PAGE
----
Tuesday, January 08, 2008

bearing God's image

Last night, as I was preparing for our interactive "devotions" time, on Psalm 8, I was reading most helpful insights on us humans bearing the image of God. Almost everything stood out to me, but among them is the fact that we exercise authority from God, as God's co-regents (or, co-rulers), for God. And we don't exercise dominion over, in the sense of simply doing as we please in ruling over the earth. We are responsible to God in this authority given to us and are to seek to carry out God's will and bidding.

This distinction is important, and there is disagreement among us Christians on this. Some hold to the idea that the earth is under our dominion for us to use as we wish. But I found Dean Ohlman's take in his excellent little booklet, Celebrating the Wonder of the Wilderness (from RBC Ministries) helpful: every species (example: "over 350,000 variants" of beetles) is created by God, and therefore important. So we should be concerned that each should be preserved. Scientists don't know why certain species exist, what helpful function those species might have, but God created them, and so they each have their place, and we as God's co-regents are to exercise God's loving care over them. I think this alone counters well the notion that we can do as we please, plundering the earth for ourselves. Surely, instead, we have to exercise prudent care and use of earth and its resources.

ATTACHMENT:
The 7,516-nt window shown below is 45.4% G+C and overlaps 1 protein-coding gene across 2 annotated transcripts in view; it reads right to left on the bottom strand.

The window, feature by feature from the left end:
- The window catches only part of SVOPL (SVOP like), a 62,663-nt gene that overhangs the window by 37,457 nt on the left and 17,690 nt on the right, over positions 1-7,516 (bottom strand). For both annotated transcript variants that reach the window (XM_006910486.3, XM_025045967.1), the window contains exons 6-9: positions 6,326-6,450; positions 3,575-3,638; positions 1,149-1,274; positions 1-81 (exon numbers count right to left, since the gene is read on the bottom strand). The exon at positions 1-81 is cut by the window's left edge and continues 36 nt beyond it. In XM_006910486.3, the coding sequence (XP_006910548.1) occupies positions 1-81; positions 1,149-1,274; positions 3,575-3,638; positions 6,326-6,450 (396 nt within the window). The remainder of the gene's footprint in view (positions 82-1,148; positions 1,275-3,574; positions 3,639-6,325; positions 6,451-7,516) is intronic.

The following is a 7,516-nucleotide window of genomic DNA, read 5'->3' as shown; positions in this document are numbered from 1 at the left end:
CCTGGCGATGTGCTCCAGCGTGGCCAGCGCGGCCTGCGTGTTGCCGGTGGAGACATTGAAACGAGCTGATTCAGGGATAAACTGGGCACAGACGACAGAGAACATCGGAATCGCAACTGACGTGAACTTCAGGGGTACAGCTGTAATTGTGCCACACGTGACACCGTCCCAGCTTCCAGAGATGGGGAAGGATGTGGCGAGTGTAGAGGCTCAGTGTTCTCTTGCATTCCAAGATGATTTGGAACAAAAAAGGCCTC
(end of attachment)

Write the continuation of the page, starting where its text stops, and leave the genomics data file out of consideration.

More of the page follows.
There is much more involved in being God's image bearers, and the book I was reading on Psalm 8 is a good place to start.

What thought might you have on this?


preacherman said...

"When I consider the heavens, the work of your fingers the moon and the stars, which you have set in place, what is man that you are mindful of him,, the son man that you care for him? You made him a little lower than the heeavely beings and crowned him with glory and honor."

I believe that God is talking about us. We are "sons of man". God made us a little low than the heavenly beings and have crowned us with glory and honor. It is a wonderful thing to think about isn't it brother. One day you brother are going to wear a crown. Paul tells us "I have finished the race, I have kept the faith, now there is in store for me a "crown". We are heirs and co-heir's with Christ Jesus. God he has given us a great resposibility to watch over this earth. The beast of the feild, the cattle, birds of the air, fish of the sea. I believe as Christians we have a responsibiity to take care what God has created. We are to give Him praise, "O Lord our Lord how majestic is your name in all the earth! Give God credit for what he has done. You have set your glory in the heavens. From the lip of children and infants you have ordained praise! Children are able to trust and praise God without doubts or reservations. Watch closely as they sing. How they pray and what they pray for. Ted I know that I have written alot brother. I am sorry but I want to give you my perspective on Psalm 8. I love it. The song is one of my favorites. I will praise Him today from Psalm 8! Thanks brother and God bless.